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Generating functional in field theory in 0 dimensions

+ 3 like - 0 dislike
164 views

I am following these set of notes http://www.damtp.cam.ac.uk/user/dbs26/AQFT/chaps1+2.pdf on field theory on zero dimensions and I have some concerns about the generating functional. In equation (2.1) we are told that
$$
Z=\int_{\mathbb{R}}d\phi\,e^{-S(\phi)}
$$
My first question is, why the Euclidean signature? Why can't we consider theories with
$$
Z=\int_{\mathbb{R}}d\phi\,e^{iS(\phi)}
$$
with a Minkowski version of the exponent? Also, in field theories the generating functional carries a source $J$. I would guess that in the zero dimensional version we should have also a source. $Z$ would be a function instead of a functional but we could still have $J$ right?
$$
Z(J)=\int_{\mathbb{R}}d\phi\,e^{-S(\phi)-J\phi}
$$
So why is there no mention of this?

asked Jun 12 in Theoretical Physics by Dmitry hand me the Kalashnikov (720 points) [ no revision ]

$Z$ is a function of $S$, and when you change $S(\phi)$ to $S(\phi)+J\phi$ you get the version with a source. But as long as no perturbation theory is done, there is no need for a source term. 

The Euclidean signature is what is needed in statistical mechanics. This is indeed their context since Skinner is primarily interested in the partition function.

Why is there an integral over $\mathbb{R}$? The integration is over the space of all field configurations, why is it identified with the real line?

A zero dimensional real scalar field is simply a map from a connected zero dimensional manifold (one point) to $\mathbb{R}$ and thus the space of field configurations is simply $\mathbb{R}$ itself.

As for the generating functional, sure your reference might not mention it but others do. See chapter 9 of Mirror Symmetry by Hori et al and eqn (3.15) in Tom Banks' Modern QFT book.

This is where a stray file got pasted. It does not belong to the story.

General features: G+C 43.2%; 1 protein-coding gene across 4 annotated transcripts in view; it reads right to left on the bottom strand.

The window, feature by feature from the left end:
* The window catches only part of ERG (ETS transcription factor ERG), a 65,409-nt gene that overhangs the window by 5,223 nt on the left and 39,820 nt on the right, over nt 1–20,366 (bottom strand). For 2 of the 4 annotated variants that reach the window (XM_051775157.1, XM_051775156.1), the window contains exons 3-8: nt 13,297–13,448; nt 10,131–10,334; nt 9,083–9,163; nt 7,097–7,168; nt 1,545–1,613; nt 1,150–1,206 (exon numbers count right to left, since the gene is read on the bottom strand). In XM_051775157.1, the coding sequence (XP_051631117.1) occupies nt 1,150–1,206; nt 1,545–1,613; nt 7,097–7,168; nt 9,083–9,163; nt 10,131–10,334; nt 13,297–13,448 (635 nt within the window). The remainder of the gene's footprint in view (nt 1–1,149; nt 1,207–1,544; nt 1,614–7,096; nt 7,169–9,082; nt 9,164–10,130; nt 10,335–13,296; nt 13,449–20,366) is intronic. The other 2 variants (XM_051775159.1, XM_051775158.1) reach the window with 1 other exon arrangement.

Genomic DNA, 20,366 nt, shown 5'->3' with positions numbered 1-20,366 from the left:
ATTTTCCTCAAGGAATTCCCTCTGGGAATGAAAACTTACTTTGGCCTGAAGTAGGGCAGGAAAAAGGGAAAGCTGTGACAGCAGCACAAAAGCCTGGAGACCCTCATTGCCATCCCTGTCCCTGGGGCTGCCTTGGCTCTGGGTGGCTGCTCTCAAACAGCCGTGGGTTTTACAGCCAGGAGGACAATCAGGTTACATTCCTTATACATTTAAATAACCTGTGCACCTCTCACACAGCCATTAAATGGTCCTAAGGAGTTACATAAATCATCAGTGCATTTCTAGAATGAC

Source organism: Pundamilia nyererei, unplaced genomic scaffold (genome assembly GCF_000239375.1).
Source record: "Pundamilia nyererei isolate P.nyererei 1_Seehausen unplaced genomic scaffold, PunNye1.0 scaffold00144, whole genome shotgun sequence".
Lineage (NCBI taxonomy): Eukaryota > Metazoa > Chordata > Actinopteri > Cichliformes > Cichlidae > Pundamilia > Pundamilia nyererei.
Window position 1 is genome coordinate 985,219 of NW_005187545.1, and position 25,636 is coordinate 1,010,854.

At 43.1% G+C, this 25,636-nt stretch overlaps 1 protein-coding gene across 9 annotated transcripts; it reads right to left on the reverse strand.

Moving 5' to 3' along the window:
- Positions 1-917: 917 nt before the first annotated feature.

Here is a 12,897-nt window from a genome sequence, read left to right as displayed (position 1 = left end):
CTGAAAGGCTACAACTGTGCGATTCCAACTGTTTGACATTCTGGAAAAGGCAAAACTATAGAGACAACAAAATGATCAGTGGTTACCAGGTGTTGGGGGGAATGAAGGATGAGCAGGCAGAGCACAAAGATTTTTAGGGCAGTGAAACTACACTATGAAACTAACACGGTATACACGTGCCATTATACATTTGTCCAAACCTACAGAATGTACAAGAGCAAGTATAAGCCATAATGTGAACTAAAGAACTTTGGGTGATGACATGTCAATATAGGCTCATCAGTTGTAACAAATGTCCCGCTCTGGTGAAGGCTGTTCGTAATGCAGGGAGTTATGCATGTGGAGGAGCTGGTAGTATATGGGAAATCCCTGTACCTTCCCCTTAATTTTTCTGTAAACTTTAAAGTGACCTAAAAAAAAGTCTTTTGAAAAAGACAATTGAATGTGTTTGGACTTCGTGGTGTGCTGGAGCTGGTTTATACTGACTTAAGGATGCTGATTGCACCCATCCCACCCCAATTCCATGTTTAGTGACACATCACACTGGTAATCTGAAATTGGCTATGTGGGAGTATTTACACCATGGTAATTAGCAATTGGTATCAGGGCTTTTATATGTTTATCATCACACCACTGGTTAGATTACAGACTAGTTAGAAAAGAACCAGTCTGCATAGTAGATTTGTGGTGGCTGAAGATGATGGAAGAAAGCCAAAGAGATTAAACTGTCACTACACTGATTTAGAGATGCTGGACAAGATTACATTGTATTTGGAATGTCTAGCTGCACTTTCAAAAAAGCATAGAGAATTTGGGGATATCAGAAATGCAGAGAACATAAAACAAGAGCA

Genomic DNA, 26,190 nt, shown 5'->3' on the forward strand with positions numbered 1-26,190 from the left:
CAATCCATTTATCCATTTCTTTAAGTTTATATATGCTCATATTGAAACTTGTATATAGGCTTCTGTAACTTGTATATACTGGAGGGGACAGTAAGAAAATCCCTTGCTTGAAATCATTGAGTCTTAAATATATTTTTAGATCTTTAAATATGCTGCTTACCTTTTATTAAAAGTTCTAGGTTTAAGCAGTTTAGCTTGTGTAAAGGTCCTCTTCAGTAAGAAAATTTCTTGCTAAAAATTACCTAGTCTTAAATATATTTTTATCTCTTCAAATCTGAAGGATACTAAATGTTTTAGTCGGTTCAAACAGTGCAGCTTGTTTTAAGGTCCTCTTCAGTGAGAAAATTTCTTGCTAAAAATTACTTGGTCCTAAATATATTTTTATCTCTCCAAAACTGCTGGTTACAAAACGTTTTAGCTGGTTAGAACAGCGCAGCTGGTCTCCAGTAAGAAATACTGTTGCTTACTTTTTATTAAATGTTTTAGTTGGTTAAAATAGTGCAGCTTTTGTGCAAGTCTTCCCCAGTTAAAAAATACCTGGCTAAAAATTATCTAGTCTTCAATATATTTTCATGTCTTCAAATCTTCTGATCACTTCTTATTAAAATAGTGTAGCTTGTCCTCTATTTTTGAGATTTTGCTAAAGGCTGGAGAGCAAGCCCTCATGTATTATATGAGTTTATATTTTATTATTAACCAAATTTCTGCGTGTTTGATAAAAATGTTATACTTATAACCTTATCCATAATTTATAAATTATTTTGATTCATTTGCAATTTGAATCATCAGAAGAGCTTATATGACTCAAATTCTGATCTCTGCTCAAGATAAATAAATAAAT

@ArnoldNeumaier You say that there is no need for the source term if you don't work perturbatively. I don't get that. To my understanding, you put the source term to have an object $Z[J]$ that encodes all green's functions,which you get via functional differentiation. This perspective has nothing to do with perturbation theory. What do you mean exactly?

In statistical mechanics (which is the context) one doesn't need all Green's functions. The latter are needed only for doing perturbation theory. This is all I had meant. In any case, after having discussed $Z(S(\phi))$ one can apply all results of this discussion to $Z(S(\phi)+J\phi)$ and gets the case with source.

1 Answer

+ 3 like - 0 dislike

I actually took this class at Cambridge very recently, so I feel very qualified to answer.

As for your first question, the entire course is taught in the context of the Euclidean signature. This is primarily because it is taught within the mathematics department, and a vast majority of work done in mathematical QFT is done in a Euclidean signature. This way, we don't have to worry about pseudo-Remannian manifolds and the partition function is a bit more well-defined as the action $S$ is bounded from below.

As for your second question: you are correct. Typically, a generating functional contains a linear "source" term. And you are free to add one if you want. However, in the context of the course, this chapter simply serves as an introduction to some advanced topics (symmetries and Ward identities, the graph theoretic interpretation of Feynman diagrams, effective field theory, and supersymmetry) in a context where the topics themselves aren't obscured in messy integrals.

I hope this helped!

answered Jun 18 by Bob [ no revision ]

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